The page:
New MBA chair: 'Regulation by enforcement' isn't helping
The Consumer Financial Protection Bureau's practice of "regulation by enforcement" forces mortgage companies to develop compliance standards based on the mistakes of their peers, rather than clear guidance from the enforcement agency, according to David Motley, the new chairman of the Mortgage Bankers Association.
"The CFPB continues to enforce regulation through enforcement action rather than through clear rules of the road that the industry can follow," Motley said in an interview with National Mortgage News, explaining that regulation by enforcement leads companies to question themselves based on other companies' errors and develop policies and procedures in response.
"A preferred route would be to have the CFPB give good guidance that is reliable guidance, and right now you can't rely on the guidance; they specifically put a disclaimer out there that you can't rely on it," he said.
Motley — president of Fort Worth, Texas-based Colonial Savings and its two divisions, Colonial National Mortgage and CU Members Mortgage — was sworn in as the MBA's 2018 chairman Sunday at the commencement of this year's MBA Annual Convention and Expo in Denver.
Motley's argument isn't new, and CFPB Director Richard Cordray has previously defended the agency's enforcement practices. But it's crucial for the industry group to continue to push for more regulatory clarity and build off of the early progress that's already been made, said the MBA's outgoing chairman, commercial mortgage lending executive Rodrigo Lopez.
"Not too long ago, HUD Secretary Carson announced that at least from HUD's perspective, they were going to be shifting from regulation by enforcement, and that's something that we have been advocating for, for a long time. So clearly, we're making some progress," Lopez said in reference to the Department of Housing and Urban Development.
Likewise, affordability and inventory shortages are among the most pressing housing issues in the country, and they require a coordinated effort among the industry's trade groups to address, Motley said.
"I think we can work with other trade organizations, the homebuilders, the Realtors, and come out with a combined, joint message from the housing trade groups that focus on the supply issue to try to break down some of the barriers and regulations that are raising the costs and limiting the supply of new homes in the United States," Motley said. "That's one big priority for me this year — to try and create a better environment to address that issue."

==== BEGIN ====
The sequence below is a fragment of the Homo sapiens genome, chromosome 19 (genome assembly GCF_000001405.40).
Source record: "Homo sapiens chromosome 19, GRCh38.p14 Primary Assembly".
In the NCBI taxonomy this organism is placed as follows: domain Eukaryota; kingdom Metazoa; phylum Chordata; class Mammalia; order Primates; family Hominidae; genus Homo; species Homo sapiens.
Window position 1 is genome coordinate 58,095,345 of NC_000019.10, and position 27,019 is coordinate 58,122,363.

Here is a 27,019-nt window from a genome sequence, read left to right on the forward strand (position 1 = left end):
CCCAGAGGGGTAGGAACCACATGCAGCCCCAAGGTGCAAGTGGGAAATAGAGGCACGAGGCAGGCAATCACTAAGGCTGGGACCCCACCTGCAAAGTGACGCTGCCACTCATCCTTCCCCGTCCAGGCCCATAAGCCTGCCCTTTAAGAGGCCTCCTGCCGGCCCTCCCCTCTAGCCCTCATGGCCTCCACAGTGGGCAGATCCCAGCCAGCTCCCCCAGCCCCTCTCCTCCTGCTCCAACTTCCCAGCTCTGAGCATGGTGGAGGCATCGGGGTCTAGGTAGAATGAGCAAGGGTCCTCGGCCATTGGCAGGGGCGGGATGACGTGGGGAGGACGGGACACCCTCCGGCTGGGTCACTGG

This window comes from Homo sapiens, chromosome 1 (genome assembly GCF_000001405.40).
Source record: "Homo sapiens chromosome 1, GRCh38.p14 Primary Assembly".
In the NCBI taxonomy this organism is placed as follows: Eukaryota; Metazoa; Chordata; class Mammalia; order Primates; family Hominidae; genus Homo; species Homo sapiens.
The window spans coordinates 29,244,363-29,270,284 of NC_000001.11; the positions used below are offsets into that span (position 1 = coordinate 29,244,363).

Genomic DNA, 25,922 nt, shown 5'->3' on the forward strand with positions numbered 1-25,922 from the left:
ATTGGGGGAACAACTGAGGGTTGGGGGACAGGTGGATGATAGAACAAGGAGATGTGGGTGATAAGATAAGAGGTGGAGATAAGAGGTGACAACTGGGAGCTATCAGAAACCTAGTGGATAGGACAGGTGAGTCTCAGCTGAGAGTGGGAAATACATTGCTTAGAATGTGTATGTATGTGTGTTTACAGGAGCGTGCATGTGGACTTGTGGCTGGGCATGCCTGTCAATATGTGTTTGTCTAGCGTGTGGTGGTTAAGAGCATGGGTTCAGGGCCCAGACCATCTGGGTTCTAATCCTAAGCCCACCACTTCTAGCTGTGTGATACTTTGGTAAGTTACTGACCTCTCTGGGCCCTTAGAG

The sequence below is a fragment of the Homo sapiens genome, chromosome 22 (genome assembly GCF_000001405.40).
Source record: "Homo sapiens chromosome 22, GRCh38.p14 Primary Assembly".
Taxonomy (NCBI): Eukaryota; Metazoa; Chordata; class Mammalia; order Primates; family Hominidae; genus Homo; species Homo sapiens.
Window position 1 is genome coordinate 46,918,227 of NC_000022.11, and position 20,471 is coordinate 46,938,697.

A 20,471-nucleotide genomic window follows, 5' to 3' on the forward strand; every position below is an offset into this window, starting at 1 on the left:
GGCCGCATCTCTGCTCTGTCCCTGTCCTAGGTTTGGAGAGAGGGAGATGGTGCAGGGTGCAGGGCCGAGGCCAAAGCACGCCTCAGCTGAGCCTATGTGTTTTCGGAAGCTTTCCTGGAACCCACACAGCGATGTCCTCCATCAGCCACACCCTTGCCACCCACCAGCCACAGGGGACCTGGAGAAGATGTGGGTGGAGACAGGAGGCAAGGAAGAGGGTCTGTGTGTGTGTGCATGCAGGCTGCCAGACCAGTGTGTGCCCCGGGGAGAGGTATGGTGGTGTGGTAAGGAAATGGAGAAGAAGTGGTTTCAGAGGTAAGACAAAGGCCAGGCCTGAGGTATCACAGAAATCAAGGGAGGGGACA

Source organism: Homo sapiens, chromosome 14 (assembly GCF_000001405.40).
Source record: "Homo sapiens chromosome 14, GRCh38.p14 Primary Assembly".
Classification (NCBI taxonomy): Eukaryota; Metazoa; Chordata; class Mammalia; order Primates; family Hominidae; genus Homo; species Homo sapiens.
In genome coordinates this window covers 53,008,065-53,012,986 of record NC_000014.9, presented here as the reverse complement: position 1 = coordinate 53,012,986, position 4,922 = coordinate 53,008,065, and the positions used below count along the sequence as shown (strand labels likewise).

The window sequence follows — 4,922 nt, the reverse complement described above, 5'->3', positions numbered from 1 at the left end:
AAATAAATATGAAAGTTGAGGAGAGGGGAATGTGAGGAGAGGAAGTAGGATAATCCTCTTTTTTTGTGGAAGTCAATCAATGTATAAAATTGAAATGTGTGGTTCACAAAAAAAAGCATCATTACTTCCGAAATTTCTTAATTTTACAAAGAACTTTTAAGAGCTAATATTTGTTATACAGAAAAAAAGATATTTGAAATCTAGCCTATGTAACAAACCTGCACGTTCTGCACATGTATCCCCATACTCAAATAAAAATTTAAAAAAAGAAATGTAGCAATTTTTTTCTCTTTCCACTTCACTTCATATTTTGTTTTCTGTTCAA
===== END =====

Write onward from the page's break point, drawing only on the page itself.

About 1.2 million new homes need to be added each year for the U.S. housing stock to maintain equilibrium with demand, Motley said, but housing starts have run less than half that for nearly a decade.
And as Motley continues to address these issues, he will also prioritize diversity and inclusion initiatives that Lopez spearheaded during his term.
"Right now, our industry is to too great an extent pale, male and stale, and we need to take some steps to change that so our industry better reflects the customers that we're going to serve," said Motley.
In the next decade, a projected 16 million new households will be created, with an estimated 70% being "multicultural," according to the new chairman.
Regarding challenges he anticipates during his term, Motley said," I think a lot of the challenges are a function of the opportunities," explaining that while multicultural market growth is a tremendous opportunity to those wanting to own homes, a workforce adequately reflecting the changing profile of those new borrowers does not yet exist.
Another opportunity presenting challenge is the automation of the industry.
"There's a tremendous amount of really great technology that's going on that's speeding up the process and has the opportunity to lower the costs of origination and to provide lower rates to consumers. That's all great, but it comes with increased data security challenges — like exactly what's going to be exposed in this Equifax breach," Motley said.
Transformational technology was a main focus of Lopez during his term, who felt it would better serve consumers, lenders, and assist in facilitating the meeting of regulatory requirements. Lopez regarded one of his greatest achievements as chairman was progress with government-sponsored enterprise reform.
The MBA released a new white paper last month examining CFPB approaches, and made advancements with the TILA-RESPA integrated disclosure rule after successful conversations with the Treasury Department, where MBA recommendations were included in the Treasury's regulatory reform report.
Lopez noted that technology played a big role in the advancements with TRID, but like Motley, anticipates challenges ahead.
"Regarding cybersecurity, I am personally very concerned going forward," said Lopez.
"For example, in 2018, we're going to be delivering a lot of HMDA data to the CFPB and I'm very concerned about our customers' data; I'm concerned that it should be secure and I'm not so sure that's the case. So that's something that I personally am going to continue to pay attention to and I know that the MBA will," he continued.